Prokudin-Gorskii studied the works of James Clerk Maxwell, a Scottish physicist who, in 1861, took the first known color photograph. Photographs were taken in standard black and white and then “colorized” with filters of the three primary colors: red, blue and green. The photos would be put through filters of the same three primary colors and then, projected onto a screen. People could view the final product by peering through an optical device called a chromoscope or a photochromoscope. The actual process is known as additive color, which involves the combination of two or more colors to create the perception of yet another color.

Here are just a handful of the many photographs Prokudin-Gorskii took during his travels across imperial Russia, including one of the legendary Leo Tolstoy and a self-portrait.

Peasant girls, 1909.

Peasant girls, 1909.

The Emir of Bukhara, 1911.

The Emir of Bukhara, 1911.

Lau-Dzhen-Dzhau, foreman of a tea factory in Chakva, ca. 1907-1915.

Lau-Dzhen-Dzhau, foreman of a tea factory in Chakva, ca. 1907-1915.

Melon vendor, 1911.

Melon vendor, 1911.

Group of Jewish children with a teacher, 1911.

Group of Jewish children with a teacher, 1911.

Group of children, 1909.

Group of children, 1909.

Uzbek woman, ca. 1907-1915.

Uzbek woman, ca. 1907-1915.

Dagestan couple, ca. 1907-1915.

Dagestan couple, ca. 1907-1915.

A Sart (Turkestani) man, 1911.

A Sart (Turkestani) man, 1911.

“Three Generations”, 1910.

“Three Generations”, 1910.

Turkmenistan man with camel, ca. 1907-1915.

Turkmenistan man with camel, ca. 1907-1915.

A Zindan (prison), ca. 1907-1915.

A Zindan (prison), ca. 1907-1915.

Migrant family, ca. 1907-1915.

Migrant family, ca. 1907-1915.

Workers harvesting tea, ca. 1907-1915.

Workers harvesting tea, ca. 1907-1915.

Nomadic Kirghiz, 1911.

Nomadic Kirghiz, 1911.

Pinkhus Karlinskii – Supervisor of Chernigov Floodgate, 1909.

Pinkhus Karlinskii – Supervisor of Chernigov Floodgate, 1909.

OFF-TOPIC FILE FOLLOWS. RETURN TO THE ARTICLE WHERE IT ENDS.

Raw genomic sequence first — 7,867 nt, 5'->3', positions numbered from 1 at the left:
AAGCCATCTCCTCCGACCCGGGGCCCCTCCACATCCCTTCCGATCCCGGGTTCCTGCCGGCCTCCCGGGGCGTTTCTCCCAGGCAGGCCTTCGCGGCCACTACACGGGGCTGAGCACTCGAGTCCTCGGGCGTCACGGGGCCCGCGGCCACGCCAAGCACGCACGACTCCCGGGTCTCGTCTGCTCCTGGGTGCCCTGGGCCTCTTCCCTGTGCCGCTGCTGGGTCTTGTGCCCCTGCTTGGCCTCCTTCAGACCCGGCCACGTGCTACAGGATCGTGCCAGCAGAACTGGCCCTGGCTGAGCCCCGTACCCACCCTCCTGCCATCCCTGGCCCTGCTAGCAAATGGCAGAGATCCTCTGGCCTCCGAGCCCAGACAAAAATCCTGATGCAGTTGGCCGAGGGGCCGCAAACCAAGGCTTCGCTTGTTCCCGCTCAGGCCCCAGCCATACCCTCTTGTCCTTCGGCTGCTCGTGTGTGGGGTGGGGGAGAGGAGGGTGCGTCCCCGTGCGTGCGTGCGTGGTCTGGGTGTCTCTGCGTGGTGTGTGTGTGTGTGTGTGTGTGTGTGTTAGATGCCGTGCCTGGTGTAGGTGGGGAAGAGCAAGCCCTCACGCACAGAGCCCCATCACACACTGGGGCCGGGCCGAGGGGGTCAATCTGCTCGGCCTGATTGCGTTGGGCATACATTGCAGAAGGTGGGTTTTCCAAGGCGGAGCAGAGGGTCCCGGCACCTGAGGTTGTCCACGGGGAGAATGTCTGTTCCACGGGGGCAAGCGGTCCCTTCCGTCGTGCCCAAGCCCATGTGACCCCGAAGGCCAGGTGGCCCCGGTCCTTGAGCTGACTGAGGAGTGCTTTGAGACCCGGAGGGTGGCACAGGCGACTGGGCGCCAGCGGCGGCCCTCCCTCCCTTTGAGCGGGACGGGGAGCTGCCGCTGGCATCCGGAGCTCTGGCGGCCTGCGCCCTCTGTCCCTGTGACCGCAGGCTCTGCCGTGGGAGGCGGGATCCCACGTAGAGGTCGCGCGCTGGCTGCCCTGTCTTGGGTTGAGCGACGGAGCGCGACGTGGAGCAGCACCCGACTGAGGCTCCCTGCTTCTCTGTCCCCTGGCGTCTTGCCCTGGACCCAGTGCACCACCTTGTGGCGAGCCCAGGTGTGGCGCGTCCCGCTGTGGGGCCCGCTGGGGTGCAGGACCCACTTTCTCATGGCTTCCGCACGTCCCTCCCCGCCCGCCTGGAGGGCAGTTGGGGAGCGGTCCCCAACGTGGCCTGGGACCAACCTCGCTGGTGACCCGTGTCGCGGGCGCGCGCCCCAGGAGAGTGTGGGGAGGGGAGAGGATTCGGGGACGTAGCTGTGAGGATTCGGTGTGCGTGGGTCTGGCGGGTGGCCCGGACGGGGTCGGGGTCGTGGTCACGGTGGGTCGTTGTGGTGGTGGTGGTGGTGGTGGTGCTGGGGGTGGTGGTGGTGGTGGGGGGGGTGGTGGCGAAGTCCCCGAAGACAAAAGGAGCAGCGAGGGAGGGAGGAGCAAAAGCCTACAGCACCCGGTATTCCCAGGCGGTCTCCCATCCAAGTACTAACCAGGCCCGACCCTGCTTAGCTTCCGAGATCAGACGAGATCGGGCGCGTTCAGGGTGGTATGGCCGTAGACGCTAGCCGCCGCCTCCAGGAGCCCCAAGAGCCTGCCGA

Hay gathering, 1909.

Hay gathering, 1909.

Work at the Bakalskii Mine Pit, 1910.

Work at the Bakalskii Mine Pit, 1910.

Outside Petrozavodsk on the Murmansk Railway, 1915.

Outside Petrozavodsk on the Murmansk Railway, 1915.

Monks at work, 1910.

Monks at work, 1910.

Weighing section, ca. 1907-1915.

Weighing section, ca. 1907-1915.

Hay storage, 1910.

Hay storage, 1910.

Village of Kolchedan, 1912.

Village of Kolchedan, 1912.

A view of Tiflis from the grounds of Saint David Church, ca. 1907-1915.

A view of Tiflis from the grounds of Saint David Church, ca. 1907-1915.

City of Tobol’sk from the Bell Tower of the Church of the Transfiguration, 1912.

City of Tobol’sk from the Bell Tower of the Church of the Transfiguration, 1912.

Abandoned chapel near the city of Belozersk, 1909.

Abandoned chapel near the city of Belozersk, 1909.

View of a monastery from the Solarium, 1910.

View of a monastery from the Solarium, 1910.

27) View-of-the-Monastery-from-the-Solarium-1910

Shakh-i Zinde Mosque, 1911.

Shakh-i Zinde Mosque, 1911.

A stork in Bukhara, Uzbekistan, 1911.

A stork in Bukhara, Uzbekistan, 1911.

Ekaterinin Spring, ca. 1907-1915.

Ekaterinin Spring, ca. 1907-1915.

Leo Tolstoy in Yasnaya Polyana, 1908.

Leo Tolstoy in Yasnaya Polyana, 1908.

Sergey Prokudin-Gorsky self-portrait at the Korolistskali River, 1912.

Sergey Prokudin-Gorsky self-portrait at the Korolistskali River, 1912.

 

Courtesy U.S. Library of Congress.

4 Comments

Filed under Classics